Maculated Does Pine Mountain Pulldown:
Aug 26, 2009, 8:39 AM
Registered: Dec 22, 2001
Well, it's only a couple weeks before this year's festivity and pimpin' the pulldown got me to thinking . . . after many years off real climbing because of a bad shoulder, I actually have a TR to post! And, in classic form - it's long and riddled with humor.
. . .
It had been over a year since Yishai came back from a trip to Pine Mountain bouncing around and announcing to everyone at the bouldering gym we manage his grand new idea for an event - what about a competition up there? Never having been there, I smiled wanly at him as he chirped: "It would be sick! The bouldering is SO good and the place is amazing - - this is going to be way better than the Phoenix Boulder Comp!" (He always thinks big.) The gears were turning and he was hard at work spreading his enthusiasm for the Great Outdoor
Bouldering Party (how I thought of it, though it would eventually to come to be known as the Pine Mountain Pulldown) to anyone who would listen.
Ring! "I got a band! You have to hear them!" he'd say as he hunted through his iPod.
Ring! "I got the Reel Rock Tour!"
Ring! "I just found the best staging venue EVER!"
Over time I had watched as things came together - through the highs and lows of the planning and permitting process, through the development of a sustainable event, all that work and the dream was
about to become a reality. It wasn't going to end up as big as the PBC (space, the environment, and the fact that largely, Yishai's events are a one-man show with help from volunteers tends to prohibit this),
but it was going to be fun.
True to his word, as I accompanied him down to Pine Mountain for scouting trips, meetings with the rangers, and other businesslike activities, Pine Mountain had turned out to be excitement worthy. My
4Runner grinned from rear view window to rear view window as I navigated the ruts and bumps of the half-paved mountain trail that led us to the top of the piney mountain dotted with beautiful sandstone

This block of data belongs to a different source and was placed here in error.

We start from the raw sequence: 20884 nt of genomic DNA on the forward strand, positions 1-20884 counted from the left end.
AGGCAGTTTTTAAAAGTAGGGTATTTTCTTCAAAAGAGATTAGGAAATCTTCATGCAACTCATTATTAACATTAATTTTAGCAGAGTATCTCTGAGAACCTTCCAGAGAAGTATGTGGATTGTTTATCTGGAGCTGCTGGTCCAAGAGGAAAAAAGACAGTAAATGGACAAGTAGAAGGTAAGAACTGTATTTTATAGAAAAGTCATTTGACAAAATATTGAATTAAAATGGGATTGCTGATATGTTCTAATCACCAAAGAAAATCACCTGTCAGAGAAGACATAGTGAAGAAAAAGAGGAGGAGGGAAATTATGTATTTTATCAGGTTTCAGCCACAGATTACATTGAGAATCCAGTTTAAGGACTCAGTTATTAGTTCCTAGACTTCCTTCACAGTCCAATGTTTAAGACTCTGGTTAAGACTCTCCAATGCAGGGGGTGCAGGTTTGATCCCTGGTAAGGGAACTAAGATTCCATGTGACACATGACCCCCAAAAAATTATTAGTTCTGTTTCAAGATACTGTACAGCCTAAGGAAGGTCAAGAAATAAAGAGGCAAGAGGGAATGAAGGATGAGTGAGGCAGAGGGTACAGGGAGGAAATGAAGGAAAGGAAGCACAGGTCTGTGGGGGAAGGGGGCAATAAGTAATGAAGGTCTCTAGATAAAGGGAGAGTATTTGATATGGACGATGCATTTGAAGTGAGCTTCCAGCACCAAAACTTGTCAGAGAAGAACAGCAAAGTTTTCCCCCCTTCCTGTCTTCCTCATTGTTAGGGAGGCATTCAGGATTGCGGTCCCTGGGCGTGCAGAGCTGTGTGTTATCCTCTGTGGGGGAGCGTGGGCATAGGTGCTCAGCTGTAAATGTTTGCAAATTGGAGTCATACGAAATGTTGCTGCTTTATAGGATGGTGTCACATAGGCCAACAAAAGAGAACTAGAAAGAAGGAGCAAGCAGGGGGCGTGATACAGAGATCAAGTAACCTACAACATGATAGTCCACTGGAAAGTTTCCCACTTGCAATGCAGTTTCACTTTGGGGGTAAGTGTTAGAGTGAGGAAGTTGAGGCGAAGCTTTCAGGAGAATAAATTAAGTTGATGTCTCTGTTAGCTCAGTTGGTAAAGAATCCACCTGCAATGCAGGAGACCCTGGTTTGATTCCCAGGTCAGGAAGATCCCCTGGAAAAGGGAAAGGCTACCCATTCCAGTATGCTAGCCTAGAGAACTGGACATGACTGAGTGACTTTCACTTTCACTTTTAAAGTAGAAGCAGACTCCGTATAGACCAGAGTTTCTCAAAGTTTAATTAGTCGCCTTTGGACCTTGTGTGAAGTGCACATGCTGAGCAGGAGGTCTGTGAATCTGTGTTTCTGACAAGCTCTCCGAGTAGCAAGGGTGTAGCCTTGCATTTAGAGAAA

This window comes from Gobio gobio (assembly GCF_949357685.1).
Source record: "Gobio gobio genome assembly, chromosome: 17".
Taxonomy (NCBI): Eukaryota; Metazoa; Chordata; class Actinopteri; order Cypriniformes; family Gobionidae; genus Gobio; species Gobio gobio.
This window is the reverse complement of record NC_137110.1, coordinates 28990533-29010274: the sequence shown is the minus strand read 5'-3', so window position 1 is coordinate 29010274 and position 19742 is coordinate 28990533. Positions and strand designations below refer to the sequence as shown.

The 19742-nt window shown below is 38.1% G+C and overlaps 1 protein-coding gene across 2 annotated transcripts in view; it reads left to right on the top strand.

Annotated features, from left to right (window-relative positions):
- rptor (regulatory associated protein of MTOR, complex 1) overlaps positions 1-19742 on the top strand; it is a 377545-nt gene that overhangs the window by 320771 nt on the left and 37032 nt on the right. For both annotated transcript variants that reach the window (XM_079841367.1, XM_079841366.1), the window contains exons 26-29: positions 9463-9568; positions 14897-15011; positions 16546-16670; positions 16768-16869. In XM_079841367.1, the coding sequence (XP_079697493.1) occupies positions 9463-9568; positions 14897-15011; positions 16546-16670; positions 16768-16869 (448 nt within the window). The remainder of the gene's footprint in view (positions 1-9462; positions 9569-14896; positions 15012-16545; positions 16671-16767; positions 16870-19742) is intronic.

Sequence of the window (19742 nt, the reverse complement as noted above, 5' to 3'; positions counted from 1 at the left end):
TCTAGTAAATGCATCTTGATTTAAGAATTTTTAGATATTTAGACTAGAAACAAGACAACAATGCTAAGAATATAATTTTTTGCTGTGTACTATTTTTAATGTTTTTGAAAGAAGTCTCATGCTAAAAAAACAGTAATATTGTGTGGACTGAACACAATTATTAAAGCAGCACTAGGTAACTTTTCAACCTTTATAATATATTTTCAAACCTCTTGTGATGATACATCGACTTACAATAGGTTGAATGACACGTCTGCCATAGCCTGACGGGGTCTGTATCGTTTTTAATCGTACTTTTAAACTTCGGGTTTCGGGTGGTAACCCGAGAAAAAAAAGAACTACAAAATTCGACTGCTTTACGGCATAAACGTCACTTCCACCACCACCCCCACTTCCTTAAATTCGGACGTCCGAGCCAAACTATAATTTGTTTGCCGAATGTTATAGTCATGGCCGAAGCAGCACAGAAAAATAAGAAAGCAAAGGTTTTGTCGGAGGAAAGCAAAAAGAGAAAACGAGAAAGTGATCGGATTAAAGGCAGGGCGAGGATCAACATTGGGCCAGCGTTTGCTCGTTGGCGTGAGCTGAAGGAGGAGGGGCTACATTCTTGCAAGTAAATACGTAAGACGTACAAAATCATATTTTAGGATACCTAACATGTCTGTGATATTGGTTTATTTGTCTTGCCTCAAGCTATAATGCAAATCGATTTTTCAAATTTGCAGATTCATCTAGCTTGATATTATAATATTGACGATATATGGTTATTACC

boulders ranging from black to tan to deep orange, aesthetic problems making themselves known with chalk highlighting. Feeling like I was part of a remote and special thing as we hiked around the hillside
looking at potential boulders for inclusion, I took a break at the top of one to watch the ocean lap the shore thousands of feet below me and fade off into the distance. I was only a few months post surgery for a torn labrum, but despite constant nagging from friend to "give it a rest" I found a simple problem and hiked myself up it, proud that I had made a return to my passion, even if it was only a V0 and I
couldn't commit to the top. Something about the place made me.
So here I was in a driveway housing firewood in a full campground (the ranger felt bad for us) just south of Pine Mountain on Labor Day weekend sitting on the tailgate of my truck marking route numbers and
beta by headlamp on little laminate cards a few days before the big show. That day we'd stopped by the Pine Mountain Inn to clean up the place (it was riddled with brush and shotgun shells, and the
campground needed some leveling) while the owner, retired biology professor Tom Wolf, sat outside the non-functioning bar on a picnic table handing cold drinks to the bikers riding along highway 33 as he
does every weekend.